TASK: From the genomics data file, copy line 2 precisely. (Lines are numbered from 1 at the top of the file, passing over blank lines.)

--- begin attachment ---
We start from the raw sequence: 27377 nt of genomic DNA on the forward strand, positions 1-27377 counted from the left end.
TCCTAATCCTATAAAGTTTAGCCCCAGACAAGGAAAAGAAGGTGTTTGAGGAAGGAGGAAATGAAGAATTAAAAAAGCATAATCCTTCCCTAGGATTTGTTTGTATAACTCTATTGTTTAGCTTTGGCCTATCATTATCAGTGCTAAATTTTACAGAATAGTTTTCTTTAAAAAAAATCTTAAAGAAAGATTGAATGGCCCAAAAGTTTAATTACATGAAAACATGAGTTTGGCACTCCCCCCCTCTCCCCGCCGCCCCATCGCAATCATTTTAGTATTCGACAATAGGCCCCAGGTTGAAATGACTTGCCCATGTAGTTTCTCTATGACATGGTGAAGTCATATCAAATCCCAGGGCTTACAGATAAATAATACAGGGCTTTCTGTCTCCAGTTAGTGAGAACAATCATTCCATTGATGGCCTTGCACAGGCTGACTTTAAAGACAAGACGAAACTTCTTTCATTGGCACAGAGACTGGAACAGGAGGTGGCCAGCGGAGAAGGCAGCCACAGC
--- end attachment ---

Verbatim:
TCCTAATCCTATAAAGTTTAGCCCCAGACAAGGAAAAGAAGGTGTTTGAGGAAGGAGGAAATGAAGAATTAAAAAAGCATAATCCTTCCCTAGGATTTGTTTGTATAACTCTATTGTTTAGCTTTGGCCTATCATTATCAGTGCTAAATTTTACAGAATAGTTTTCTTTAAAAAAAATCTTAAAGAAAGATTGAATGGCCCAAAAGTTTAATTACATGAAAACATGAGTTTGGCACTCCCCCCCTCTCCCCGCCGCCCCATCGCAATCATTTTAGTATTCGACAATAGGCCCCAGGTTGAAATGACTTGCCCATGTAGTTTCTCTATGACATGGTGAAGTCATATCAAATCCCAGGGCTTACAGATAAATAATACAGGGCTTTCTGTCTCCAGTTAGTGAGAACAATCATTCCATTGATGGCCTTGCACAGGCTGACTTTAAAGACAAGACGAAACTTCTTTCATTGGCACAGAGACTGGAACAGGAGGTGGCCAGCGGAGAAGGCAGCCACAGC